Crack! A heel landed on top of my head as my opponent stood about half a foot in front of me.

How the hell did he get his leg up that quickly and that high to reach the top of my head? He was shorter than me!?  Over the years of sparring with my Tae Kwon Do master, every single time I would get too close to him he would snap his leg up quicker than I could react and axe kick me with his heel square on the top of my head. He’s the only person I had ever sparred that could do that. Even at a young age I was able to compete against and beat mostly all of the older students. But not him. Him and his 7th degree black belt had my number.

 

A few years later it was 6 AM and I was getting the bridge of my nose ripped off by a forearm that felt like it wasn’t made of bone but of metal instead. He refused to allow me to take him down on the wrestling mat. Once he was done kicking my ass, the next guy in our small “breakfast club” group was up for his fair share of stiff arms, sprawls, front head locks and take downs. All on the receiving end. 
 

This went on for years until my junior year when I finally got one. I got a take down! I beat my coach in a scramble and took him down. I won a small but monumental battle during the war. The moment was brief as he proceeded to make me pay a high cost for my success. But over time I took coach down 2 more times before I graduated. He had been wrestling since he was a child, his father was a coach, he had placed multiple times in the deeply talented state of Michigan in high school wrestling and was 1 match away from being an all-American in college. I was the only person, to my knowledge, to take him down in high school and with only 3 successful attempts over 4 YEARS. These were some of my proudest moments because of how much I respected him.


 

During college I decided to delve head first into powerlifting. Luckily for me, my mentor and high school weight training coach was a strong dude and great coach to boot with a Master’s degree in Exercise Science. I had always remembered spotting his bench presses with insane amounts of 45-pound plates loaded onto the barbell in high school. This was weight I’d barely seen squatted before. I had begun training with him during summers when I was home and using his training programs while I was away attending college. He had benched 585 in his prime and was benching 520+ now during his comeback. He was always benching at least 100 pounds or more than us and he wasn’t afraid to let us know. He talked shit to us daily and we dished it right back to him for being a bench only competitor. It motivated us to work harder to put more weight on the bar, and to train as long as he did. We wanted to learn what he knew and we asked questions along the way. He pointed us in the right directions to learn more on our own.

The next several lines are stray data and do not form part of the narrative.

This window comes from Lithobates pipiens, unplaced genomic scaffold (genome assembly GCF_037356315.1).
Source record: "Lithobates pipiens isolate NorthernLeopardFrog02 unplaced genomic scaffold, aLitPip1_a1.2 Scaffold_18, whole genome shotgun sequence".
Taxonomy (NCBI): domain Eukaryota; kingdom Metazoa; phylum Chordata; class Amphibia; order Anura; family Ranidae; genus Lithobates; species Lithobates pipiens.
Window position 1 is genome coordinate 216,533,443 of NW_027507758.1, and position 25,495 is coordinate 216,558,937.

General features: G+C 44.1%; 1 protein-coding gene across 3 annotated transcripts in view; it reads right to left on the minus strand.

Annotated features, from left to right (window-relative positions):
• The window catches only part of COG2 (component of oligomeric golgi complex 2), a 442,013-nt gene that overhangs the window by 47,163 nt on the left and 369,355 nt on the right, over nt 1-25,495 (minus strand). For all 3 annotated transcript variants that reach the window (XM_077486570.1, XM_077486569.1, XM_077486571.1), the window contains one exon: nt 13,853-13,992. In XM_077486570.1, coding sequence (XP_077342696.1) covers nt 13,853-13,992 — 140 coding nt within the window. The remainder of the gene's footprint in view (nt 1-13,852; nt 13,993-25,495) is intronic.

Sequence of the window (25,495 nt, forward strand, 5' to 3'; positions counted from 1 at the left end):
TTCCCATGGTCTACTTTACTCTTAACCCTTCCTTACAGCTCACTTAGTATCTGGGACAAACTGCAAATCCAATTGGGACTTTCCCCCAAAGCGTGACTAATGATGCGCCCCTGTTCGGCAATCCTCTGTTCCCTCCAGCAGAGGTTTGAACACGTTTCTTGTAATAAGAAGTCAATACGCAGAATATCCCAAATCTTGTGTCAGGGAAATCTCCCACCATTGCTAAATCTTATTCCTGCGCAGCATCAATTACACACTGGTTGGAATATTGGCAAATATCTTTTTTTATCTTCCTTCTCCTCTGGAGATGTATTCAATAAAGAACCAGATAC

In 2013 I had a drastic change of direction in my life which had briefly rocked me. But I qualified for the highest caliber RAW powerlifting meet at the time, the Raw Unity Meet 7 (RUM7). I had hit an all-time PR total in the squat, deadlift and total in order to qualify. I made the qualifying total by .1 pounds. I was on cloud 9. Prepping for RUM 7 I didn’t realize my head was so far up my ass that my training sucked. I ignored all of the signs. I was blinded by my ego. I had never regressed in strength at a powerlifting meet before. I had only made progress and hit PR totals every time and I was just rolling off of a big win. Granted a certain level of confidence is needed to lift big weights, but when confidence turns to cockiness there is a problem. The same goes for anything in life. At RUM 7 I embarrassed myself on the biggest platform I had ever competed on against all-time world record holders (not some want to be individual federation world records). My total slid backwards by over 50 pounds and I only hit 1 PR which was on the bench press. I smashed my iPod in the warm up room out of anger and frustration. I physically walked to the bathroom and looked at my reflection in the mirror for a harsh reality check. I lied to myself for months about training and it culminated on the biggest stage to date. I got what I deserved.
 

All of these life shaping interactions, except for the last example, have involved me checking my ego at the door. I was never afraid to get my ass whipped or to lose in a competition because at the end of the day I knew it would make me better. If I had only sparred with kids my age, how would I have learned not to get too close to an opponent because I could get axe kicked? If I never wrestled my coach who dominated me for the vast the majority of the time, how would I have truly improved my head outside single leg shots so rapidly? How would I have been able to train myself and client for years after I began this journey in strength if I hadn’t been confident enough to be the bottom feeder and be the weaker, less educated, less experienced man in the room?


 

“tough times don’t last, tough people do”

As author Robert Schuller says “tough times don’t last, tough people do”. You must be tough enough to place yourself in a difficult position and search for struggle. Surround yourself with people that you can either lose to, learn from or compete with every day. Try your hardest to beat them and gradually climb your way up the ladder of proficiency. It won’t be easy and it won’t be without sacrifice. Every time I got cocky or thought I was better than I actually was, these people showed me that I was wrong. If you truly want to be good at whatever you’re doing set your ego aside and pick up a nice flakey piece of humble pie, put your head down and go to work.